Horowitz: Just come-uppance for the arch enemy - the United States.

FP: At the end of the entry on bell hooks (pp.223-226), you write: ". . .This is a distinguished professor with a six-figure salary, loaded with academic honors, who is given license to conduct a one-sided Marxist-feminist indoctrination of hapless students, but still believes-as she explains as an invited commencement speaker-that she is living under the tyranny of a fascist dictatorship: namely, the United States."

I have always been fascinated with how leftists hate a society that gives them all the free time and opportunity to sit around and think up everything they despise about it. How do these individuals reconcile their belief that they live under fascism with the reality that when they denounce it nothing happens to them - except that they receive great cultural and material rewards?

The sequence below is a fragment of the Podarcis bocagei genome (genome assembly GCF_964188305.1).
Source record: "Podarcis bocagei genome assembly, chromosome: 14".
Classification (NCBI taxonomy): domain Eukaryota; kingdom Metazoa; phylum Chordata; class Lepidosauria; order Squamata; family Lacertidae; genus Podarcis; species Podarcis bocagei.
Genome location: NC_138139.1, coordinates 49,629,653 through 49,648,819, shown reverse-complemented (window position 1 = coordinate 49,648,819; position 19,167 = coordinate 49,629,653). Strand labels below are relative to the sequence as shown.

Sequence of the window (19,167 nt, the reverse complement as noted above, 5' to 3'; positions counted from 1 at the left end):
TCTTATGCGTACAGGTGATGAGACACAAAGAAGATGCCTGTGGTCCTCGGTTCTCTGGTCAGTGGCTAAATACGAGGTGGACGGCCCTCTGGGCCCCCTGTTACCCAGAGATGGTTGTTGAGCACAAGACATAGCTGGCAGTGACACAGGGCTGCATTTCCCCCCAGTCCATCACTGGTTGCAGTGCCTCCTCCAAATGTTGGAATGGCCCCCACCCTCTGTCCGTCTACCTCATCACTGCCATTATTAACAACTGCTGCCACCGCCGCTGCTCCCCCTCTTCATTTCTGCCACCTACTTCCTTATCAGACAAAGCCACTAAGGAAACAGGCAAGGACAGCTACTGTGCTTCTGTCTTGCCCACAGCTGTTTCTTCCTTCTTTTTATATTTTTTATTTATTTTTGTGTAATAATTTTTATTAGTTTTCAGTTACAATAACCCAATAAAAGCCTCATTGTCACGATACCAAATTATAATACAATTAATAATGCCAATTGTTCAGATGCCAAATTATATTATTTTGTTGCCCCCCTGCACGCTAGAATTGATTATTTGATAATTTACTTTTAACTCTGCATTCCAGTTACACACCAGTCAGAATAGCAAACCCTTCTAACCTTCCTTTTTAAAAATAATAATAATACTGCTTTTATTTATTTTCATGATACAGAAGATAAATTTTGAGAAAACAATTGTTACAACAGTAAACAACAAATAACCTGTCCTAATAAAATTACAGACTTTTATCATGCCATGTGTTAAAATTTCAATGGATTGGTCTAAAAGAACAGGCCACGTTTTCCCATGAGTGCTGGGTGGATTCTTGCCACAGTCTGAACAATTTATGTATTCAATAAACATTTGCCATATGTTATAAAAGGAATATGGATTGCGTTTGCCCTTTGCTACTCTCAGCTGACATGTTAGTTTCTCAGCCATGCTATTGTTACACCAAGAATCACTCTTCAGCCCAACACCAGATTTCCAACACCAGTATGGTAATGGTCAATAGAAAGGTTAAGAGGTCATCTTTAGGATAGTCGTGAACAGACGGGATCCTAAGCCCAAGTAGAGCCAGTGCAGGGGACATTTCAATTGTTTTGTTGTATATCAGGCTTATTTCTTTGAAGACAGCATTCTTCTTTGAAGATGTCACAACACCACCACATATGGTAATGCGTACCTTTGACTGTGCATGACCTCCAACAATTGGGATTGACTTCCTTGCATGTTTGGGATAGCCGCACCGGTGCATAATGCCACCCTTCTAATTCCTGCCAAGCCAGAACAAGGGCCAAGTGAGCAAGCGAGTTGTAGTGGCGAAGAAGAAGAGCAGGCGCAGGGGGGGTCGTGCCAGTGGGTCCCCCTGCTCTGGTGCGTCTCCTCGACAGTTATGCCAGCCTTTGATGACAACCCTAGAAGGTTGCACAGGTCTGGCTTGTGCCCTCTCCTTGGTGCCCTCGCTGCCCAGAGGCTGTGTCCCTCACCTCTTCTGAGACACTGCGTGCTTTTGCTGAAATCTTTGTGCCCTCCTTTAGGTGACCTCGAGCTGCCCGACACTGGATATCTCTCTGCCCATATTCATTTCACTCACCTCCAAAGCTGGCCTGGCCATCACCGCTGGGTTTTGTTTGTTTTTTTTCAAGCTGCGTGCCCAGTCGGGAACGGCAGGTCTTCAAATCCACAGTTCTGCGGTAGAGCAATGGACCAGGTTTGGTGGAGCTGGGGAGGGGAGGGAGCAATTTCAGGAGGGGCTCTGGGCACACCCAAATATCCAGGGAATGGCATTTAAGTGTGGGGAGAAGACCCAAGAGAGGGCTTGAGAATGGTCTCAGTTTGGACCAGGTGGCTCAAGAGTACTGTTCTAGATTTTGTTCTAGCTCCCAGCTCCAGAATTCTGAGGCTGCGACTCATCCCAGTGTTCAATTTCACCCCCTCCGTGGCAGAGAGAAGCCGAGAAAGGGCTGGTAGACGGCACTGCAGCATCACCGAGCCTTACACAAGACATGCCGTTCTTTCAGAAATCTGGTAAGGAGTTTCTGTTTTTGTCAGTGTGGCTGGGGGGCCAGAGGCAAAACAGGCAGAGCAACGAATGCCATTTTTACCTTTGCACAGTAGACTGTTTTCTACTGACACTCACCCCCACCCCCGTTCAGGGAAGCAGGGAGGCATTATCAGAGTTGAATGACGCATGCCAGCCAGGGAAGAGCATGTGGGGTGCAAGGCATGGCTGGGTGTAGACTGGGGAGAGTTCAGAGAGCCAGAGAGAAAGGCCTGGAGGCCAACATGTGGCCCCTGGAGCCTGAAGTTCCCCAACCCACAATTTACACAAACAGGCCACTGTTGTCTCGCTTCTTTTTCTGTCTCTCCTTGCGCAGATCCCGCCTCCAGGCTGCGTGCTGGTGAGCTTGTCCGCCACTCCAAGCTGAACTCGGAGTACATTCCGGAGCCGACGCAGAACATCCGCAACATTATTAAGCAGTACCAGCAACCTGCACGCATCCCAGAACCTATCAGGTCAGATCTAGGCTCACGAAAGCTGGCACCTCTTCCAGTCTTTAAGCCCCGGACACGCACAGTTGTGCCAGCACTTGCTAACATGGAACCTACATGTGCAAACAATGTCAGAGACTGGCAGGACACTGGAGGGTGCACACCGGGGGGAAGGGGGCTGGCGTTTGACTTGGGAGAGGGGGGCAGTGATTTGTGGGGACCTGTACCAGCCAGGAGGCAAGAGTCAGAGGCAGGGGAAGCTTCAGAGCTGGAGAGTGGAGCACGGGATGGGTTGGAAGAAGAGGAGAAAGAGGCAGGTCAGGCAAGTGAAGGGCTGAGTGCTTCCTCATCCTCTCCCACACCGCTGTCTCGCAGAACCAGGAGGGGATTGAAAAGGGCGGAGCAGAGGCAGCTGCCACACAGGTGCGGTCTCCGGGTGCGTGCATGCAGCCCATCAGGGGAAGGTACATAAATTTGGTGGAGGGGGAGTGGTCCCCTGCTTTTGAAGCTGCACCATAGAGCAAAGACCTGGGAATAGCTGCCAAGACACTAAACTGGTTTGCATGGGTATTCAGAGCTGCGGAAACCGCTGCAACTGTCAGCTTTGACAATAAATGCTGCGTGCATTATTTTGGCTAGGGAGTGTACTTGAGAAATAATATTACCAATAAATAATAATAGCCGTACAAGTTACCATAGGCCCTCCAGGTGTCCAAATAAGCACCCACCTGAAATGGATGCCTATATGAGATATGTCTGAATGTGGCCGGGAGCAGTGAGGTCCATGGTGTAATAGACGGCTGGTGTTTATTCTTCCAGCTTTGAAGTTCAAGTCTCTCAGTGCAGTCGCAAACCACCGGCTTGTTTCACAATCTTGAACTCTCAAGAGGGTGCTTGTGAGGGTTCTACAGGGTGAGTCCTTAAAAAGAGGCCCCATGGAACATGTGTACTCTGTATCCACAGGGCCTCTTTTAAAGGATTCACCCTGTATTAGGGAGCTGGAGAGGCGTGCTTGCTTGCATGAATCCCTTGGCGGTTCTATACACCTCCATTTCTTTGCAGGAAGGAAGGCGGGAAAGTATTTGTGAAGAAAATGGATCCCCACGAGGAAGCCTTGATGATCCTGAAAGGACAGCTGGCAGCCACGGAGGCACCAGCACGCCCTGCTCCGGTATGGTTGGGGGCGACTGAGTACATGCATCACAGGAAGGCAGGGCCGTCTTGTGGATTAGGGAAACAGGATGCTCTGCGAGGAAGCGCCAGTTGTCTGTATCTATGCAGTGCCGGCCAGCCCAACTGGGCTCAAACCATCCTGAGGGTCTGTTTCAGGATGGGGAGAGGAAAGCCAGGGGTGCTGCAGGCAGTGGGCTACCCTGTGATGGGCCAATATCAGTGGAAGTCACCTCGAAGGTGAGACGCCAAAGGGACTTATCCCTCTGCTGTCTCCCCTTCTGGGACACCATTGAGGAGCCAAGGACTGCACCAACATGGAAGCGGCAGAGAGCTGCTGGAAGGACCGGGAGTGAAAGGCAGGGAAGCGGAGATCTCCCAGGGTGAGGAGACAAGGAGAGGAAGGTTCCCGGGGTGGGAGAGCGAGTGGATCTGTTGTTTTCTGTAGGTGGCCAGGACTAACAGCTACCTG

Horowitz: This is just the other side of the coin of their forgetfulness of all the misery they have caused, wars they have made inevitable, poverty they have created, racial and ethnic antagonisms they have inflamed. Just as there is no practical calculus of costs for the past for them, because they live inside their fantasy of the future, so the present doesn't really exist for them either. It is just a passage on the road to a world where everybody will be rich and these little contradictions will seem retrospectively as nothing at all. Since they are (or see themselves) as the leaders of this miraculous transformation their own little privileges are just rewards.

FP: You show that many of these profs (e.g.. Cornel West, 366-369, Mary Frances Berry, 66-70, Kathleen Cleaver, 89-91, Michael Eric Dyson, 132-135) are promoted without having produced any real scholarship or without having met the academic standards the profession claims to live by. I can't help it, but an image of the Soviet nomenklatura comes to mind. Could you share your thoughts with us on how many of these academics get tenure and get promoted without actually having produced serious scholarly research in 10 years or ever?